Etienne describes the smart helmet developer edition (offered at $15,000) as the only truly industrial AR product available on the market today. “A lot of AR solutions are either very large or consumer-oriented and not powerful enough for industrial use cases” he says.

“Early on, we talked to several big companies to understand what would work for them. No cables for health and safety issues, an easy to wear and to use design, that does not require a lot of training, and all the functionalities of AR integrated in a hard hat”. “We have customers in Europe, the Middle East, America, big companies like Vinci in France, Mortenson Construction in the US, Siemens in Germany who want to use our technology as a competitive advantage”.

The helmet is available as a developer edition since the end of last year, and it is going through certification to double up as a safety hard hat. But isn’t it heavier than a regular hard hat?

“There is a difference in weight” admits Etienne, “but key for any helmet comfort is weight distribution. In fact, wearing it, it doesn’t feel heavier than a regular helmet” he says.

“With the Intel Core m7-6Y75 processor, the helmet has a lot of processing power, at least double that of other AR solutions on the market. What you can bring to the user is much faster and smoother AR”, said Etienne, talking about differentiation.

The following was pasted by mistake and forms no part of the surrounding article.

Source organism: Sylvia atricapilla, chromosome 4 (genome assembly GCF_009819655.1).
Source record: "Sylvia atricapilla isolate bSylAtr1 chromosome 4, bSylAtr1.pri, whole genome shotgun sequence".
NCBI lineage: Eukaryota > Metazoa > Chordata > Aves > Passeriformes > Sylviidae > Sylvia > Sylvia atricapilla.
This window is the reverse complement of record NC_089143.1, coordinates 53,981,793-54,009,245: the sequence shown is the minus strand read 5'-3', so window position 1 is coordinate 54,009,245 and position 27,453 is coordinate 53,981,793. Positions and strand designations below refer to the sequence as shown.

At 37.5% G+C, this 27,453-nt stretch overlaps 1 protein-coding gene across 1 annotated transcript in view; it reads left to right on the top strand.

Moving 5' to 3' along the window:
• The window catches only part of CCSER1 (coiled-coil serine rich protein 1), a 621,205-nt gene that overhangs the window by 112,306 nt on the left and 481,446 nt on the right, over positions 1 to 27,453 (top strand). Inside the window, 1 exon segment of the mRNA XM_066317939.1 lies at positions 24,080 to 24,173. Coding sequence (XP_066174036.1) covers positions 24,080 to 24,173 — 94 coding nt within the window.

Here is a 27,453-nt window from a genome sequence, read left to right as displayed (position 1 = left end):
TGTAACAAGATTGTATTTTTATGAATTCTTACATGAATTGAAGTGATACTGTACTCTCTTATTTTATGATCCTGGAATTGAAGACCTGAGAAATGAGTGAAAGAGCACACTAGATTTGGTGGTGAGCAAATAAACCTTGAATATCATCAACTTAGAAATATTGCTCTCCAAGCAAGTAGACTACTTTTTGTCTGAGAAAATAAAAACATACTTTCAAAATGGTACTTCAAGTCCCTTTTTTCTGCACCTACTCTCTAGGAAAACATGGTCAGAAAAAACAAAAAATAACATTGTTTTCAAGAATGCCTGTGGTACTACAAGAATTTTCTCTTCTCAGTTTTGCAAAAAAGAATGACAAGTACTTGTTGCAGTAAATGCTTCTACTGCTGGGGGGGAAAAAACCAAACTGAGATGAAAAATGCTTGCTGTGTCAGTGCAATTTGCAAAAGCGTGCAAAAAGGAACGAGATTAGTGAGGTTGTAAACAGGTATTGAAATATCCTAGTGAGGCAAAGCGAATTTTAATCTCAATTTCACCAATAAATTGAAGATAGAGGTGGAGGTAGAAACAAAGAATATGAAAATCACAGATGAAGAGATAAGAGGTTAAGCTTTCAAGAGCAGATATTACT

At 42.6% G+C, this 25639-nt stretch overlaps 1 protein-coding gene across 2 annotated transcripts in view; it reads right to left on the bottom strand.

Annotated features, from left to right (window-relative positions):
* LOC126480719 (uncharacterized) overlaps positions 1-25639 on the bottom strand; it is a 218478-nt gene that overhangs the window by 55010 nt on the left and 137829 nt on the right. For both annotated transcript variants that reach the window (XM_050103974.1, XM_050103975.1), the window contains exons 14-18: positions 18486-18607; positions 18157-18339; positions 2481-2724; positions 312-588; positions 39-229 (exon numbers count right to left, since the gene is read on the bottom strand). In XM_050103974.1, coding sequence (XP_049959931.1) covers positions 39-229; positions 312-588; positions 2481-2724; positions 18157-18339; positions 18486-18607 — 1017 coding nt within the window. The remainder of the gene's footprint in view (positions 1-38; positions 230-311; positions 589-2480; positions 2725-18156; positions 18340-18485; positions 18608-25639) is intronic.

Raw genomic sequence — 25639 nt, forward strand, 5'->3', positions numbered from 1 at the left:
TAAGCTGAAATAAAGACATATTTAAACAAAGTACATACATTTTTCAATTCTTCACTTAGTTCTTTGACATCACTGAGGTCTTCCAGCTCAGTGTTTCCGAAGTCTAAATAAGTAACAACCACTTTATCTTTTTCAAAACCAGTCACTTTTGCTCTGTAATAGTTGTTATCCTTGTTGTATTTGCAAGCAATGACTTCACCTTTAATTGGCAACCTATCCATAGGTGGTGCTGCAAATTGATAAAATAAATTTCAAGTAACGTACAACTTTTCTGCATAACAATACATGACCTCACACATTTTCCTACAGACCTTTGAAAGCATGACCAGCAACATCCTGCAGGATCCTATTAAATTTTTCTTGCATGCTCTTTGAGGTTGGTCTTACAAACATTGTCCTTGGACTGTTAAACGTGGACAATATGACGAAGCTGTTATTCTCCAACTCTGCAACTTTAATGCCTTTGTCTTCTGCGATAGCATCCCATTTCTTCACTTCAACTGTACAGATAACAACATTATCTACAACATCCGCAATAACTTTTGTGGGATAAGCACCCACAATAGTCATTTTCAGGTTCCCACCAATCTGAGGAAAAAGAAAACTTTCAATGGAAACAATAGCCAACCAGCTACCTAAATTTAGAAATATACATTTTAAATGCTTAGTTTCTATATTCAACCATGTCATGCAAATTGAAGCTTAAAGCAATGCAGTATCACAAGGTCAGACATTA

Citing a case study done for Mortenson where the company would install all the fittings in a hospital, “we mapped all their CAD work in the building, they could see exactly where all the installations would fit, as overlays over blank walls. The amount of data you need to process would crash any other AR glasses, or it would be refreshed too slowly and the view would be too scattered to be usable. With the smart helmet, you get a large field of view, wider than anything else on the market, with no obstruction which is important for safety”.

Etienne wouldn’t comment on a final product price, but the finalized AR helmet should be available in full production during 2017.

Daqri –


Related articles:

Finnish startup develops 1mm thin optics for augmented reality

Augmented reality will take USD2.5 billion worth of development in 2018, says ABI Research

Augmented reality gets physical with haptics

If you enjoyed this article, you will like the following ones: don't miss them by subscribing to :    eeNews on Google News


Linked Articles